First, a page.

Kevin McCarthy confident of US debt ceiling deal by 5 June deadline
US House Speaker Kevin McCarthy has said he is confident a deal to raise the US government debt ceiling will be reached by the 5 June deadline.
He said there had been progress in negotiations - but that it was "not easy in any shape or form".
On Friday, the US Treasury warned the country would run out of money to pay its bills on 5 June without a deal.
Such a default would upend the economy and have global impact.
The new deadline of 5 June allows Republicans and the White House a little more time even as President Joe Biden expressed hope for reaching a deal quickly.
An emerging agreement would limit most spending for two years, exempting military and veterans programmes.
Issues such as tougher eligibility for government aid are a sticking point.
Mr Biden told reporters on Friday: "I'm hopeful we'll know by tonight whether we are going to be able to have a deal." But midnight passed without any word of an agreement.
Speaking on Saturday, Mr McCarthy - who leads Republicans in the House as speaker - told reporters: "We do not have a deal. We are not there yet. We did make progress, we worked well into early this morning. And we're back at it now."
"I feel closer to a deal now than I did a long time ago because I see progress, but this is not easy in any shape or form."
US Treasury Secretary Janet Yellen said on Friday without a deal the projected resources of the US would be inadequate to meet the country's spending commitments during the week of 5 June, 10 days away.
Republicans have been seeking spending cuts in exchange for raising the $31.4tn (£25tn) debt limit, a law which caps how much debt the US government can accrue.
The US Treasury had previously warned the US could run out of money to pay all of its bills as soon as 1 June, unless Congress lifted the limit to allow the government to borrow more.
Earlier this week, Mr Biden also said the negotiations were moving forward, though the White House on Friday afternoon said talks could spill into the weekend.
US media have reported that the emerging deal would raise the debt limit for two years - removing it as a political issue until after the 2024 presidential election.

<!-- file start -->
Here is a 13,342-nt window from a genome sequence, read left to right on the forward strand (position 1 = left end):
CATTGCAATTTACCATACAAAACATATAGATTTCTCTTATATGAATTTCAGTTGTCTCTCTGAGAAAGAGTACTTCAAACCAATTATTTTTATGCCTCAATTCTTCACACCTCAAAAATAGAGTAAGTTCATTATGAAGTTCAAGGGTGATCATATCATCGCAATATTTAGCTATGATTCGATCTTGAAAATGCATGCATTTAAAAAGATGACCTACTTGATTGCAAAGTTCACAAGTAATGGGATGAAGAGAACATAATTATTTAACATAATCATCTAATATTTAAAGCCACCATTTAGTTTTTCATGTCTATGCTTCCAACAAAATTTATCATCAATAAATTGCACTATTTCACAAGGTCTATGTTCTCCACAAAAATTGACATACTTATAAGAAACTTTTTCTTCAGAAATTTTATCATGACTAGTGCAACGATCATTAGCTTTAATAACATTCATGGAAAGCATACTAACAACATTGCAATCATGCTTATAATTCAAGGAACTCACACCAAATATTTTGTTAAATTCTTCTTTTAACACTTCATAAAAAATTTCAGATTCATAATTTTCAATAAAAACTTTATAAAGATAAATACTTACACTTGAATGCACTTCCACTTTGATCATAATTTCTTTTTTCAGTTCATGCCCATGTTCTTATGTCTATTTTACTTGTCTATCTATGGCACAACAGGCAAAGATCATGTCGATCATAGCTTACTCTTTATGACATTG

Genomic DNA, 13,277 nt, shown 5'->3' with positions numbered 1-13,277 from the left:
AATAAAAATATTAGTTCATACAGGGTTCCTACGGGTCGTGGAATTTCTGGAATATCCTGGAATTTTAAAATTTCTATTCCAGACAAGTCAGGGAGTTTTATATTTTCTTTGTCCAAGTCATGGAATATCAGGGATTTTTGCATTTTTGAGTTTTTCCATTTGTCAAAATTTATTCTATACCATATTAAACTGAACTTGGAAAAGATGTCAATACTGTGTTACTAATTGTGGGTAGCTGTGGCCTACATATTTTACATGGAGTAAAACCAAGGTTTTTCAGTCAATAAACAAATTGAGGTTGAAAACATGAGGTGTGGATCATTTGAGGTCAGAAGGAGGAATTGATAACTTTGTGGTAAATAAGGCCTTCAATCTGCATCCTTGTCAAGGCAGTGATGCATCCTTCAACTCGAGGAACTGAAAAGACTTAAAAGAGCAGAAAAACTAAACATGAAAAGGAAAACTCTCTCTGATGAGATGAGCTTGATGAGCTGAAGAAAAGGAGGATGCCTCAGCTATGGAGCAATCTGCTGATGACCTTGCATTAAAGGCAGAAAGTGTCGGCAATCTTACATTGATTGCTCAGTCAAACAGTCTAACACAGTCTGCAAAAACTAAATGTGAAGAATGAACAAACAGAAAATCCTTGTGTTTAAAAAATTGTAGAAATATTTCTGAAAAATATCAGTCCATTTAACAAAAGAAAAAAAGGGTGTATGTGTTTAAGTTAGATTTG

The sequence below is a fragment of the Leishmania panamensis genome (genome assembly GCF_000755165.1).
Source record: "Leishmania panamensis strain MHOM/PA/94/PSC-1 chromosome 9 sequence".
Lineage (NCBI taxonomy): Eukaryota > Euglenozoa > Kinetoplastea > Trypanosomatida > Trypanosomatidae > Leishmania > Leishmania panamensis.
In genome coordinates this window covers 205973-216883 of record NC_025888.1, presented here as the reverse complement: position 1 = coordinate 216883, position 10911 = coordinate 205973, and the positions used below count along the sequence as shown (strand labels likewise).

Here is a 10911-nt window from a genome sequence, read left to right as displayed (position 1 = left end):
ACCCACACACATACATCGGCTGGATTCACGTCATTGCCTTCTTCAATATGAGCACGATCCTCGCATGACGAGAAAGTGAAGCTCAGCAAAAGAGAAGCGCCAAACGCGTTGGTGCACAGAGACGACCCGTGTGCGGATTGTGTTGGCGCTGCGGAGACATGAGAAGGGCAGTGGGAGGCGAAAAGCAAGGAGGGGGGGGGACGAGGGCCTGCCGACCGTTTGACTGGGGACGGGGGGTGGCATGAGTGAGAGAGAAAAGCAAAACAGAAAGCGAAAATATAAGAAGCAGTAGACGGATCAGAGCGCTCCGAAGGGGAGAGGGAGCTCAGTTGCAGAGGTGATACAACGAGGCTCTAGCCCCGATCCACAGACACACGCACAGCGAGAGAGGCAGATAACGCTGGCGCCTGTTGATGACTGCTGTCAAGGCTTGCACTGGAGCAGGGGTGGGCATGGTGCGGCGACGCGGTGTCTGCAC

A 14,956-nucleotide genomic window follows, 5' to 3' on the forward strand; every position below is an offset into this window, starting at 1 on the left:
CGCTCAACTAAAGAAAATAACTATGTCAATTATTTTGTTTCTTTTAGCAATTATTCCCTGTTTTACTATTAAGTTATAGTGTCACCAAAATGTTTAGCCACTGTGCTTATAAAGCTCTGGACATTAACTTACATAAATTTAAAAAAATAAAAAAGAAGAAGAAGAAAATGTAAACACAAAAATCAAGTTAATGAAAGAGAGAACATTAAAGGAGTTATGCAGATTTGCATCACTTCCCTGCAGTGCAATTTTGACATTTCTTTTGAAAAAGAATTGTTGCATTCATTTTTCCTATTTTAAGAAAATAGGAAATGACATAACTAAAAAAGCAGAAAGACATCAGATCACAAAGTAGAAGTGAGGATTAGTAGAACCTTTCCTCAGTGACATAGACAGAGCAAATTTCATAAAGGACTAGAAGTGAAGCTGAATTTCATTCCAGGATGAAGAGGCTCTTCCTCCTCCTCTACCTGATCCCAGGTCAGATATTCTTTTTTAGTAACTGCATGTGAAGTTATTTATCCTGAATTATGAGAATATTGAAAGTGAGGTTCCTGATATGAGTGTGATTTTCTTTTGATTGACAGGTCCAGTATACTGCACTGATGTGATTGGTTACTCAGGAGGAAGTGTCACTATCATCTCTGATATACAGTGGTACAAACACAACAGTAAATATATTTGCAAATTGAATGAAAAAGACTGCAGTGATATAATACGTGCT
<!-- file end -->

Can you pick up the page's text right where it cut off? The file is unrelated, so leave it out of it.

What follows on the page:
It could also strip $10bn from the Internal Revenue Service, scaling back the $80bn boost approved last year - despite Republican objections - for the tax collection agency to hire more auditors.
Republican efforts to impose tougher work requirements for recipients of certain government benefits remained a sticking point, however.
Congressional lawmakers have largely returned to their constituencies for the Memorial Day weekend in the US - but have been told to be ready to return in the event of a deal.
The brinksmanship has rattled many observers, who say it erodes confidence in US governance and injects uncertainty into the global financial system.
Earlier this week one of the big credit ratings firms, Fitch Ratings, warned it was considering stripping the US of its top-notch rating, pointing to the fight - a version of which has recurred numerous times over the last decade.
In an assessment of the US economy on Friday, the International Monetary Fund said the US needed to do more to reduce its public debt load, which has increased rapidly in recent decades.
But it urged the country to change its laws to avoid debt-ceiling stand-offs, which it said create an "entirely avoidable systemic risk to both the US and the global economy".
It said the debt cap should be automatically increased when Congress approves spending.
"To avoid exacerbating downside risks, the debt ceiling should be immediately raised or suspended by Congress, allowing negotiations over the FY2024 budget to begin in earnest," it added.
The US must borrow money to fund the government because it spends more than it raises in taxes.
Republicans have said they will not raise the debt ceiling unless the government reduces its spending in the years ahead. They are seeking cuts in areas such as education and other social programmes.
Democrats have countered with proposals to raise certain taxes.
The three major US stock indexes jumped on Friday on hopes a deal would be presented soon.
But worries about the impact of a possible default helped drive up US mortgage rates this week and investors are also demanding higher payments in return for some kinds of government bonds.
Any agreement formed between the two sides will need to be turned into a legislative text to be approved by Congress.
Mr McCarthy has promised to give lawmakers 72 hours to review the bill, and at least 24 hours' notice if they have to return to Washington early. If a deal is reached, a vote could happen early next week.
Some Republicans have already said the potential spending limits appear too modest, while some Democrats have raised opposing concerns.
With Congress already broken up for Memorial Day, there is little wiggle room for objections.
The Senate would also have to vote on the bill, which would then go to the White House for signing.
Lawmakers could also temporarily lift the debt cap to give the talks more time.